- - Wednesday, September 5, 2012


The Obama administration talks of an Asian “pivot” and America’s “Pacific century,” but in terms of trade and investment, Europe remains hugely important for the United States. According to figures cited by Britain’s Minister for Europe, trans-Atlantic trade supports close to 15 million jobs, and U.S. investment in European Union member states was worth $2 trillion at the end the 2010. At the same time, investment by EU countries in the United States stood at $1.5 trillion.

In addition, Washington still looks largely across the Atlantic, and not to Asia (with the exception of Australia), for military support. When conflict appears on the world stage, Europe continues to be the main source of American allies, as the wars in Afghanistan and Iraq have demonstrated. Britain alone provides 10,000 combat troops for the International Security Assistance Force in Afghanistan, and key U.S. allies such as Poland have also made important contributions.

But despite the crucial role that European countries still play in terms of geostrategic interests for the United States, there is no denying the fact that Europe’s economic and military power is diminishing. The debt crisis sweeping through much of the eurozone is devastating many European economies, from Greece and Spain to Italy. Even Germany, the economic powerhouse of the European Union, is not immune. Its AAA credit rating from Moody’s Investors Service could end up being downgraded because of German banks’ heavy exposure to Greek debt.

Concurrently, European investment in defense spending continues to fall. Now, just three out of 28 NATO member states meet the agreed minimum of spending 2 percent of gross domestic product on defense. NATO is already a two-tier alliance, with the United States and United Kingdom bearing the overwhelming burden in terms of war-fighting. The future of the world’s most successful multilateral alliance is also threatened by the rise of the European Union’s Common Security and Defense Policy, which is leading to the duplication of scarce military resources, and the development of a separate EU defense identity which significantly undercuts NATO.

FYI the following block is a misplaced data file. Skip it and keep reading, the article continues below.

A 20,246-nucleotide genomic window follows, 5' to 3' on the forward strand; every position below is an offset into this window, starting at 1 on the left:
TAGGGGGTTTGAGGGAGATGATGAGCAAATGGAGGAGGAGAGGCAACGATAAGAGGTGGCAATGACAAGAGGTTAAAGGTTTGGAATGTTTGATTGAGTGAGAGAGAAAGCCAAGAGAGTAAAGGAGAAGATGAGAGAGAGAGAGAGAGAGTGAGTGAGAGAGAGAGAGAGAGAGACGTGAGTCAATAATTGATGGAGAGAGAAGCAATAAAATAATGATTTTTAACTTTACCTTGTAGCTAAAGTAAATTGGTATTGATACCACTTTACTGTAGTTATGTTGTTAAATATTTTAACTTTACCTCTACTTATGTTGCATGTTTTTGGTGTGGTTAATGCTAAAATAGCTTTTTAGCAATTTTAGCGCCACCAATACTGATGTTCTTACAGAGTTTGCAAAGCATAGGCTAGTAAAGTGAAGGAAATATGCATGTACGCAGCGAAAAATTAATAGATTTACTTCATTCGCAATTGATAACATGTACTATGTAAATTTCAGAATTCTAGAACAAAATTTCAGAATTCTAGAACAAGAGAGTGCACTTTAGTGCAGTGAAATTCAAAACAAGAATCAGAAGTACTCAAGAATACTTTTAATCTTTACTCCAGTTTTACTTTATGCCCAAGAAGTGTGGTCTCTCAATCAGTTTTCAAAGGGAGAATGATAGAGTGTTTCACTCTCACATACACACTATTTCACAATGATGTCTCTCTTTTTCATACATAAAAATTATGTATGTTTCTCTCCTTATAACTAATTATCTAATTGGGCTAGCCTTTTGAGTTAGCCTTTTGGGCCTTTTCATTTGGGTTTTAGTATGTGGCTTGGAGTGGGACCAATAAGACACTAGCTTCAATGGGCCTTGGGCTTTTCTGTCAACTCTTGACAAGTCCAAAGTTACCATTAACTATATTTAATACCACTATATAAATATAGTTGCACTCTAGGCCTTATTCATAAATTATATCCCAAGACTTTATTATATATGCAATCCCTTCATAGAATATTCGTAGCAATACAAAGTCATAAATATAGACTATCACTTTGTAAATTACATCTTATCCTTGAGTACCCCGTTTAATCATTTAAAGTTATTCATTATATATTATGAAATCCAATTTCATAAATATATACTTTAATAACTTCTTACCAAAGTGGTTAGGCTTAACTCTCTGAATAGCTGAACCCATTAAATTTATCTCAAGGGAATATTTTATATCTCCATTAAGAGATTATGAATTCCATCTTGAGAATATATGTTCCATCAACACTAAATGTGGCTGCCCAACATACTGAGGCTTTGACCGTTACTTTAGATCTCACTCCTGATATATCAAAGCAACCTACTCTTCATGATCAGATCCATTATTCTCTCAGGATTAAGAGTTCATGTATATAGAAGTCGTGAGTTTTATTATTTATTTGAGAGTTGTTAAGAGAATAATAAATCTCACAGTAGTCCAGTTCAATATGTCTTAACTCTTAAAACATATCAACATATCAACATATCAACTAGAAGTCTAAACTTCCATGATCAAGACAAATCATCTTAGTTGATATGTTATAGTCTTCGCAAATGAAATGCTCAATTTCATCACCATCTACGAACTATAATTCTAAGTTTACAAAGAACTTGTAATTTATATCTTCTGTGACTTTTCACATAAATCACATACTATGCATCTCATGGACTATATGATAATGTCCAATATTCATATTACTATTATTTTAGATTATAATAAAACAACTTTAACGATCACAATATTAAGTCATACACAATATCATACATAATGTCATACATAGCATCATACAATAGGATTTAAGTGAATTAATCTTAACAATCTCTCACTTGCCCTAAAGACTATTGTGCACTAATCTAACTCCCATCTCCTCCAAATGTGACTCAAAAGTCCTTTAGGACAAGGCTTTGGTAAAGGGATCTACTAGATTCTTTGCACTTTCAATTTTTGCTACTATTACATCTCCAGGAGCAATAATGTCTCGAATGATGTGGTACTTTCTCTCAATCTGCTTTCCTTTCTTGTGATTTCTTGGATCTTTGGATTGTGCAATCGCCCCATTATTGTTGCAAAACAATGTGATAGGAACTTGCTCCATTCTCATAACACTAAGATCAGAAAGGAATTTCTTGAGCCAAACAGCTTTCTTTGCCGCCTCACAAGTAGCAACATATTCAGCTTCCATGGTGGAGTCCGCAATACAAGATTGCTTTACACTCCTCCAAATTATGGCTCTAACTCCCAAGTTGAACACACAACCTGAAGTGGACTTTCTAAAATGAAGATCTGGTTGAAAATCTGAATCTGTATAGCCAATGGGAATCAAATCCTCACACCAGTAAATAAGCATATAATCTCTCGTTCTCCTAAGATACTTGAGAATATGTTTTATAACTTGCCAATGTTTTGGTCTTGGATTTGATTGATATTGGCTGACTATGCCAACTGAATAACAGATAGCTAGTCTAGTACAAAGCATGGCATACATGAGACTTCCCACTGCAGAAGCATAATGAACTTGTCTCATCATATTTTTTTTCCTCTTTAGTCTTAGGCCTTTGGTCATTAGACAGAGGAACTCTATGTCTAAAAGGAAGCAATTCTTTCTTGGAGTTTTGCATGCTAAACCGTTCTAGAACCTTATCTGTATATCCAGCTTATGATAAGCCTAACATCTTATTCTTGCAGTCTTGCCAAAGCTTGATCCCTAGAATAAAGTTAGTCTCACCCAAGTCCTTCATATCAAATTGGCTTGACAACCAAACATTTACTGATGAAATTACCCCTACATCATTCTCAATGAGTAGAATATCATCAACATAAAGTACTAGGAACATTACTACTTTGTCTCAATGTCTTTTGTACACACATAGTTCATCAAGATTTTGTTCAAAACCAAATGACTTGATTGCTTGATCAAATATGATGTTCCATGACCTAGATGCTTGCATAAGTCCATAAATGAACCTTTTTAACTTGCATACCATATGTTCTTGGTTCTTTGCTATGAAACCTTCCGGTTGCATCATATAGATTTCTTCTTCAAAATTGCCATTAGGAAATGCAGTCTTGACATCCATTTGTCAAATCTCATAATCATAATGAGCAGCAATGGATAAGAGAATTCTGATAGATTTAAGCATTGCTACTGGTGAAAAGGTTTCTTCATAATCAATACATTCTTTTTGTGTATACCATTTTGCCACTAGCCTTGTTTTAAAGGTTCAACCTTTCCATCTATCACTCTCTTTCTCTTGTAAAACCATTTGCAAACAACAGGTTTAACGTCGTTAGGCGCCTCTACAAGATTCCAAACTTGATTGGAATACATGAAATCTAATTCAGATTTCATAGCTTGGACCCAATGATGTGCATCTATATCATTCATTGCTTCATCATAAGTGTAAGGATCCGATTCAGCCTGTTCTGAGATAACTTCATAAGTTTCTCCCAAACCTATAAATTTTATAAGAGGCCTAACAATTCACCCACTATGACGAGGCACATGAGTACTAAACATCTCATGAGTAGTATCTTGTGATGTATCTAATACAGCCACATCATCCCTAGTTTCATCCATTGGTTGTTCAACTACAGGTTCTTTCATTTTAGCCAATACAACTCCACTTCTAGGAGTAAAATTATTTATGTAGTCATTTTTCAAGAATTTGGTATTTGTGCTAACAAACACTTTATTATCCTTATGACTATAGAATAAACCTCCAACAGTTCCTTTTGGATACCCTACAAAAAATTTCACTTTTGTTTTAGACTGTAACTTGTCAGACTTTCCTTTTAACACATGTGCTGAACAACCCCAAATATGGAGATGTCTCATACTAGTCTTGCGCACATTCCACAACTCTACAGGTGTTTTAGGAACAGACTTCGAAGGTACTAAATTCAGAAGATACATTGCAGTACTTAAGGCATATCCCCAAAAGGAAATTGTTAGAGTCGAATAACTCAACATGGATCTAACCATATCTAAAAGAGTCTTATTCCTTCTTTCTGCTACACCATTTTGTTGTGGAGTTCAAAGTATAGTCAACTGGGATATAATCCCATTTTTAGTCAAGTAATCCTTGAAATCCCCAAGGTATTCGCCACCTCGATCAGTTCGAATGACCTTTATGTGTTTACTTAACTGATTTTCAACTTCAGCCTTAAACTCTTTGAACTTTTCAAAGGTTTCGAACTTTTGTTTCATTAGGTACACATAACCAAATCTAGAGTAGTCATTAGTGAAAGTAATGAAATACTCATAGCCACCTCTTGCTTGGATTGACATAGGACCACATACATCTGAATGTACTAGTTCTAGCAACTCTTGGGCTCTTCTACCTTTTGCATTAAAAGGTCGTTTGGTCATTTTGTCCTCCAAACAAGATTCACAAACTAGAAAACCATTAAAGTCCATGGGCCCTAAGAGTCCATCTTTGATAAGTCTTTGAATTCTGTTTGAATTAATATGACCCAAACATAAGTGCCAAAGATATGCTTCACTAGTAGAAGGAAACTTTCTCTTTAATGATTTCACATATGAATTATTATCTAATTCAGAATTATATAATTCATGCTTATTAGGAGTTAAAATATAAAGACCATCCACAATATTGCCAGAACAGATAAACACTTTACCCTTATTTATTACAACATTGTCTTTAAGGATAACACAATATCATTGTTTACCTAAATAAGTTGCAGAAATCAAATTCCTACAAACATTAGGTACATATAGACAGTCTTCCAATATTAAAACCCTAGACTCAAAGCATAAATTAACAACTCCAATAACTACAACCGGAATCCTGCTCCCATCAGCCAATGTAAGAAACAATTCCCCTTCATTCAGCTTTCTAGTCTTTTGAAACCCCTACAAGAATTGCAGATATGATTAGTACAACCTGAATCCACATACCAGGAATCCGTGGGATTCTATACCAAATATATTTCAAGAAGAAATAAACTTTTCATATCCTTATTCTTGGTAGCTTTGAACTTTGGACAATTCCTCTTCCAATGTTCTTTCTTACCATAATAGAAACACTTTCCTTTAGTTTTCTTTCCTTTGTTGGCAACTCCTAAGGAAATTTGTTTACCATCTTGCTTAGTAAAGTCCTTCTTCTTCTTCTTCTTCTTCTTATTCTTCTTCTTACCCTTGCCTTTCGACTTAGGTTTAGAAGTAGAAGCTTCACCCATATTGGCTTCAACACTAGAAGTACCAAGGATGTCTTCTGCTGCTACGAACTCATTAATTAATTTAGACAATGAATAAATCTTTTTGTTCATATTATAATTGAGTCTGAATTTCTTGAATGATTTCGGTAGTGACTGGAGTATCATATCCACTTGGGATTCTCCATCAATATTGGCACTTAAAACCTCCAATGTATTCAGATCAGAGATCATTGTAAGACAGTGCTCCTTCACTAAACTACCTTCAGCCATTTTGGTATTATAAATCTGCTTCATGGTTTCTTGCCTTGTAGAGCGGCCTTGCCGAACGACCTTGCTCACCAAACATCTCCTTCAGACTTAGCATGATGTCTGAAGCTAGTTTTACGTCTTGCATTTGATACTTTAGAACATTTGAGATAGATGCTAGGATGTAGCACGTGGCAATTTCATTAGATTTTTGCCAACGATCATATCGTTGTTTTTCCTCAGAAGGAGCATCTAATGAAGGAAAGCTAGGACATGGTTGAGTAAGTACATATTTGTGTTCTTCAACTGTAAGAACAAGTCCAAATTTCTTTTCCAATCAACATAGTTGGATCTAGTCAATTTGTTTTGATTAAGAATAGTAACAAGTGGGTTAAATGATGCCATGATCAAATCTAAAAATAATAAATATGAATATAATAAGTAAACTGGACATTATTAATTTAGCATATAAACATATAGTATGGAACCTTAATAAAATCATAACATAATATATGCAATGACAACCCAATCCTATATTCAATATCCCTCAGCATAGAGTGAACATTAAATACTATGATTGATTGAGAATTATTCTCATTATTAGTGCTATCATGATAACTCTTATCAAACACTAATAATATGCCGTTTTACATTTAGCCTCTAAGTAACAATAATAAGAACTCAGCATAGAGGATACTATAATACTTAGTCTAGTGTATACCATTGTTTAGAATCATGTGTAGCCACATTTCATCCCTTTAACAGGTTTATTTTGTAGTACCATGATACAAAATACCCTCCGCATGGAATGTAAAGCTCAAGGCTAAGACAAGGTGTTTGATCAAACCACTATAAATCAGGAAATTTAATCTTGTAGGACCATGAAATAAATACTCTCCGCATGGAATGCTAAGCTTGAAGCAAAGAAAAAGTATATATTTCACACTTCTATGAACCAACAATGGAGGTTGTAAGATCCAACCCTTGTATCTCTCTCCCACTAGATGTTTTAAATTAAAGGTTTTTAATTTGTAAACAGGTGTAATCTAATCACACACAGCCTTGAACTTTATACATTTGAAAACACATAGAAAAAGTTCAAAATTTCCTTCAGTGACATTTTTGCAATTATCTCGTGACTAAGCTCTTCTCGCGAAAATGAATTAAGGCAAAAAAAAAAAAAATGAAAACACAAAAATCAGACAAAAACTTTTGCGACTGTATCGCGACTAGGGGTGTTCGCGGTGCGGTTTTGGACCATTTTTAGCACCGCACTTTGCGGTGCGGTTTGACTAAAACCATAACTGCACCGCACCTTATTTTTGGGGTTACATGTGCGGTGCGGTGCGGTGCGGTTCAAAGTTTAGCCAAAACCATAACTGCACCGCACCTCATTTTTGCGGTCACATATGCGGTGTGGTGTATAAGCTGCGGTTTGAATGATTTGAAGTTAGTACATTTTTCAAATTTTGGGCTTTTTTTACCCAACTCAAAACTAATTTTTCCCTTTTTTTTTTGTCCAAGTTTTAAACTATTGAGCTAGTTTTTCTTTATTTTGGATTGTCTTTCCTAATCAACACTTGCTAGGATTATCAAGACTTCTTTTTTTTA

For several decades, American administrations, to varying degrees, have backed the European Project, or the idea of “ever-closer” union in Europe, in the naive hope that this would lead to peace, prosperity and stability across the Atlantic. That approach today makes no sense at all for the United States. Events in Europe are moving at a tremendous pace, and U.S. policy should adapt with the times.

European decline is being driven by a combination of damaging big government policies — the rise of vast welfare states, a dangerous and undemocratic supranationalism, and a clearly demonstrated unwillingness to invest in defense. The European Project itself is falling apart, drowning in a sea of debt, and driven by bureaucrats in Brussels who lack any semblance of democratic accountability.

A Greek exit from the Euro now looks inevitable, and when Athens jumps ship, Madrid, Lisbon, Rome and others may follow. Five to 10 years from now, the European single currency might not even exist at all, and the European Union itself could look very different, with major countries such as Great Britain possibly opting to leave altogether in favor of membership in the European Free Trade Association.

It is foolhardy for Washington to back further European integration, which itself is increasingly unpopular with electorates across the EU. America’s approach toward Europe should be simple: support economic freedom, democratic accountability and national sovereignty. These are all things the American people cherish. What works at home also works abroad.

Europe needs liberty and limited government, advanced by nation states whose leaders are accountable to their own people. A free and prosperous Europe is in America’s interests. A supranational superstate suffocated by socialism, debt and overregulation certainly is not.

Nile Gardiner is director of the Margaret Thatcher Center for Freedom at the Heritage Foundation (www.heritage.org).

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